Amazon could be biggest casualty of US-China Trade war, researchers warn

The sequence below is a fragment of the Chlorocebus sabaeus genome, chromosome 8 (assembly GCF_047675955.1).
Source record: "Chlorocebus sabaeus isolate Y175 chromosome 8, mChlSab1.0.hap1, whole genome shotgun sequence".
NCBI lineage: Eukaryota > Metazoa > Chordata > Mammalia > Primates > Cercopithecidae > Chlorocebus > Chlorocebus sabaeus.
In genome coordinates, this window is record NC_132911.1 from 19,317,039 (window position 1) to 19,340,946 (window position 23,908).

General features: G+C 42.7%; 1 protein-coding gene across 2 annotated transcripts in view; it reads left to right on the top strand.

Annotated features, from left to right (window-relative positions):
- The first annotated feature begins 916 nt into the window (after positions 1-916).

first_imgArticle published by Glenn Scherer Popular in the CommunitySponsoredSponsoredOrangutan found tortured and decapitated prompts Indonesia probeEMGIES17 Jan, 2018We will never know the full extent of what this poor Orangutan went through before he died, the same must be done to this evil perpetrator(s) they don’t deserve the air that they breathe this has truly upset me and I wonder for the future for these wonderful creatures. So called ‘Mankind’ has a lot to answer for we are the only ones ruining this world I prefer animals to humans any day of the week.What makes community ecotourism succeed? In Madagascar, location, location, locationScissors1dOther countries should also learn and try to incorporateWhy you should care about the current wave of mass extinctions (commentary)Processor1 DecAfter all, there is no infinite anything in the whole galaxy!Infinite stupidity, right here on earth.The wildlife trade threatens people and animals alike (commentary)Anchor3dUnfortunately I feel The Chinese have no compassion for any living animal. They are a cruel country that as we knowneatbeverything that moves and do not humanily kill these poor animals and insects. They have no health and safety on their markets and they then contract these diseases. Maybe its karma maybe they should look at the way they live and stop using animals for all there so called remedies. DisgustingConservationists welcome China’s wildlife trade banThobolo27 JanChina has consistently been the worlds worst, “ Face of Evil “ in regards our planets flora and fauna survival. In some ways, this is nature trying to fight back. This ban is great, but the rest of the world just cannot allow it to be temporary, because history has demonstrated that once this coronavirus passes, they will in all likelihood, simply revert to been the planets worst Ecco Terrorists. Let’s simply not allow this to happen! How and why they have been able to degrade this planets iconic species, rape the planets rivers, oceans and forests, with apparent impunity, is just mind boggling! Please no more.Probing rural poachers in Africa: Why do they poach?Carrot3dOne day I feel like animals will be more scarce, and I agree with one of my friends, they said that poaching will take over the world, but I also hope notUpset about Amazon fires last year? Focus on deforestation this year (commentary)Bullhorn4dLies and more leisSponsoredSponsoredCoke is again the biggest culprit behind plastic waste in the PhilippinesGrapes7 NovOnce again the article blames companies for the actions of individuals. It is individuals that buy these products, it is individuals that dispose of them improperly. If we want to change it, we have to change, not just create bad guys to blame.Brazilian response to Bolsonaro policies and Amazon fires growsCar4 SepThank you for this excellent report. I feel overwhelmed by the ecocidal intent of the Bolsonaro government in the name of ‘developing’ their ‘God-given’ resources.U.S. allocates first of $30M in grants for forest conservation in SumatraPlanet4dcarrot hella thick ;)Melting Arctic sea ice may be altering winds, weather at equator: studyleftylarry30 JanThe Arctic sea ice seems to be recovering this winter as per the last 10-12 years, good news.Malaysia has the world’s highest deforestation rate, reveals Google forest mapBone27 Sep, 2018Who you’re trying to fool with selective data revelation?You can’t hide the truth if you show historical deforestation for all countries, especially in Europe from 1800s to this day. WorldBank has a good wholesome data on this.Mass tree planting along India’s Cauvery River has scientists worriedSurendra Nekkanti23 JanHi Mongabay. Good effort trying to be objective in this article. I would like to give a constructive feedback which could help in clearing things up.1. It is mentioned that planting trees in village common lands will have negative affects socially and ecologically. There is no need to even have to agree or disagree with it, because, you also mentioned the fact that Cauvery Calling aims to plant trees only in the private lands of the farmers. So, plantation in the common lands doesn’t come into the picture.2.I don’t see that the ecologists are totally against this project, but just they they have some concerns, mainly in terms of what species of trees will be planted. And because there was no direct communication between the ecologists and Isha Foundation, it was not possible for them to address the concerns. As you seem to have spoken with an Isha spokesperson, if you could connect the concerned parties, it would be great, because I see that the ecologists are genuinely interested in making sure things are done the right way.May we all come together and make things happen.Rare Amazon bush dogs caught on camera in BoliviaCarrot1 Feba very good iniciative to be fallowed by the ranchers all overSponsored Agriculture, Amazon Agriculture, Amazon Conservation, Amazon Destruction, Amazon Logging, Amazon Soy, Cattle Pasture, Cattle Ranching, China’s Demand For Resources, Controversial, Deforestation, Drivers Of Deforestation, Environment, Environmental Crime, Environmental Politics, Forests, Green, Industrial Agriculture, Land Grabbing, Land Use Change, Rainforest Deforestation, Rainforest Destruction, Rainforests, Saving The Amazon, Soy, Threats To The Amazon, Tropical Deforestation center_img The US is the world’s largest soy producer and historically has exported the majority of its soybeans to China.But after President Donald Trump’s high China tariffs resulted in a Chinese retaliation of a 25 percent import tariff on US agricultural goods last year, United States soy exports to China dropped 50 percent, and Chinese imports of Brazilian soybeans increased significantly.Soy production has been linked to large-scale deforestation in the Amazon rainforest and Cerrado savanna — Brazil’s two largest and ecologically most important biomes.If the US/China trade war continues, new research suggests that the amount of land dedicated to soy production in Brazil could increase by up to 39 percent in order to fill Chinese demand, causing new deforestation by up to 13 million hectares (50,139 square miles) of forest, an area the size of Greece, researchers estimate. A single surviving tree amid a sea of soy. Photo credit: Jeff Belmonte on VisualHunt.com / CC BY-NC-SAThe ongoing US-China trade war, along with devastating floods in the US Midwest this Spring, are making it look like a bad year for soy exports from the United States. But the consequences might be felt more globally. A new Nature journal commentary suggests that the world’s second largest soybean producer — Brazil — could pick up the slack, leading to a rapid increase in deforestation in the Amazon basin.In March 2018, the Trump administration imposed tariffs of up to 25 percent on Chinese imported goods. In retaliation, the Chinese government imposed tariffs of 25 percent on $110-billion worth of US goods — including soybeans, the US’s most important agricultural export crop. Now fresh demand is being placed on China’s other major soy suppliers to provide up to 37.6 million tons of the bean — the total amount imported by China in 2016.According to researchers at the Karlsruhe Institute of Technology in Germany, the most likely option is that China’s other principal supplier of soybeans, Brazil, will substantially ramp up its production.The authors estimate that if Brazil alone were to cover the demand, the amount of land dedicated to soy production in the Latin American nation could increase by up to 39 percent, with the loss of up to 13 million hectares (50,139 square miles) of forest, an area the size of Greece.Soy oil on store shelves. Global demand for soy-derived products is soaring, and Brazilian producers are responding to the demand, and with that demand has come increased conversion of forests into croplands. Photo credit: Male Gringo on Visual hunt / CC BY-NCA global rise in soy production and consumptionSince 2000, Chinese imports of soy have skyrocketed, with increases of 200 percent from Argentina, 700 percent from the United States, and 2,000 percent from Brazil in order to meet the Asian country’s demand. Much of this exported soy is used to feed China’s hog industry — the largest in the world, and likely to become larger as the Chinese increasingly consume more meat.“Soy [consumption] has risen exponentially in the last decade,” says Richard Fuchs, the lead author on the commentary. “It’s an important crop globally, but the entire system is so fragile that [distribution] can largely shift overnight.”Historically, soybeans have been the US’s largest agricultural export to China. In 2017, the US exported over $12 billion worth of soybeans to China, more than half of its total soybean exports and a third of its overall production. The next largest export — cotton — was worth $1 billion. However, since Trump’s US-China trade war began in 2018, exports of US soy beans to China fell by 50 percent. Predicting how this might ultimately impact the global soy trade is somewhat tricky however, since the US being located in the Northern Hemisphere and Brazil in the South, means their soy production seasons are opposite.“The thing you have to understand about the global soybean trade,“ said Fuchs in a Mongabay interview, “is that it is largely dominated by a few buyers, China and Europe, and only a few suppliers — Argentina, US, Brazil.”Soy grain elevators in Boa Vista Brazil loom over a transformed tropical landscape. Photo credit: michael_swan on Visualhunt / CC BY-NDSoy is now Brazil’s most profitable export, and poised to become larger if the US fades. However, soy production is also a leading driver of deforestation in the Latin American country. The Amazon Soy Moratorium, in which major traders voluntarily agreed not to buy soy grown on lands in Legal Amazonia deforested after July 2006, helped reduce tree-loss significantly in that biome. Statistics published by Brazil’s National Institute of Space Research (INPE) reported an 80 percent deforestation reduction there between 2000 and 2015.However, studies show that much of the deforestation from soy merely shifted next door from the Amazon to the Cerrado — a partly wooded grassland rich in biodiversity that covers more than 20 percent of Brazil. Over half of all Brazilian soy is now grown in the Cerrado and a recent report by Global Canopy showed a direct link between savanna municipalities in Brazil with the highest levels of deforestation and with significant soy prouction.Both the Cerrado and Amazon biomes have become increasingly threatened since the election of right-wing president Jair Bolsonaro, who ran on a platform of reducing environmental safeguards, increasing support for agribusiness, and Amazon development. The Nature commentary authors point out that the “political, legal and trade-system interventions that have prevented the expansion of soy production in the Amazon are now being weakened” by Bolsonaro.According to data from Brazilian NGO Imazon, deforestation in the South American nation increased between February and April of 2018 as compared to the year before, coinciding with President Trump’s first threat of tariffs against China made in January.Aerial view of Amazon deforestation. Forest loss in Brazil is often a multistep process, starting with access via new roads, followed by a rapid rise in land prices and land speculation, followed by illegal logging, cattle production, and conversion of pastures to soy plantations. The loss of native vegetation to soy is “part of a much more complicated picture around governance and land use patterns,” said Sarah Lake, a senior advisor at Global Canopy, a UK-based organization that advises corporations on environmental risk related to supply chain investments. Photo credit: SentinelHub on Visual Hunt / CC BYReordering the world soy marketQuestions remain as to how much the US-China trade war will reshuffle global trade partners, especially as the Trump administration put out feelers this April for an international summit with Chinese President Xi Jinping to ease tariffs.Soy exports from the US to the European Union — another major soybean importer — hit a record high of 9 million tons in February of this year, roughly double the amount exported through the end of February 2018, according to the USDA Foreign Agricultural Service.  Still, most economic studies estimate that regardless of trade reallocations, the US soy market would suffer the most from a reshuffling of exports.“The US is selling fewer soybeans to China and more soybeans to the rest of the world,” said Patrick Westhoff, director of the University of Missouri’s Food and Agricultural Policy Research Institute. “However, total US soybean exports are [being] reduced both because China is such a large part of the market, and because China has reduced its total [global] soybean imports.”A study by researchers at Purdue University in 2018, using different economic models, found that Chinese imports from Brazil and other South American countries would increase, in Brazil’s case by as much as 9–15 percent.Since then, distribution pattern shifts — likely instigated by the US-China tariff war — have begun to play out, as the US neared the end of its soy growing season. This February, the US shipped a little over 900,000 tons to China, just a fraction of last February’s 3.35 million tons. At the same time, Brazil soybean exports shot up to a record 6.1 million tons, more than twice the amount from the year before.Even if a US-China trade deal is reached in coming weeks or months, the study authors point out that such export distribution shifts are often hard to reverse, especially as China finds a stable supply of soy in Brazil, allowing it to avoid the trade volatility imposed under Trump.Cargill commodities port in Santarem, Brazil where soy grown in Mato Grosso state is transferred from trucks to barges for the journey downriver for export. Photo credit: JuhaOnTheRoad on Visualhunt / CC BY-NC-SAFloods, drought and swine fever are soy wildcardsThe recent floods, which have inundated much of the US Midwest came at a critical time for US farmers. But, interestingly, a US Department of Agriculture planting intentions report suggests many farmers had already planned to shift much of their cropland from soy to corn this year, in part because of the reduction of soy prices due to the trade war.“The impact on soybeans depends on if and when land dries out, “Westhoff said. “In a wetter-than-normal-but-not-catastrophic year, soybean acreage can actually increase, as farmers are forced to shift from corn to a crop like soybeans that can be planted later. Of course, if extremely wet conditions continue into mid-June, then soybean acreage will also be reduced.” Forecasts have warned that rainfall could bring more devastating floods this spring to the US Midwest, which if that occurs, could be a disaster for farmers there.While most experts agree the weather damage isn’t enough yet to significantly impact the global soy market, Fuchs believes that record seesawing of weather conditions could point to one of the largest vulnerabilities of the agricultural market.“These type of weather extremes, like floods in the United States or drought in Brazil, and the risk [of their] increase in frequency due to climate change, adds to the uncertainties in global agricultural trade and production,” Fuchs told Mongabay. “We should better prepare for those extremes and vulnerabilities, both economically and environmentally.”Where native vegetation once proliferated, a dual commodities crop of soy (right) and corn (left) now grows. Photo credit: Vini Serafim on Visual Hunt / CC BY-NC-NDThere are other factors that might play into China’s demand, which fell by almost 8 percent in 2018. African swine fever, which has already wiped out at least a million hogs there, could lower demand for soy, a primary means of fattening hogs.According to Fuchs, the EU, China and other nations should do more to acknowledge the direct effect their trade policies are having on exports and deforestation. This is especially true for a trading partner like the EU that prides itself on its progressive climate policies; a broader agenda would help shift discussions from a purely economic basis to include socio-environmental impacts.“The realization that Europe is often importing goods from deforested land is often a muted discussion.” Says Fuchs. “It would be a first step if China or Europe were to acknowledge the role they play in tropical deforestation.”Banner image: Soy leaves the Amazon by barge, likely for export to Europe or China. Photo credit: JuhaOnTheRoad on VisualHunt.com / CC BY-NC-SA.FEEDBACK: Use this form to send a message to the author of this post. If you want to post a public comment, you can do that at the bottom of the page.last_img read more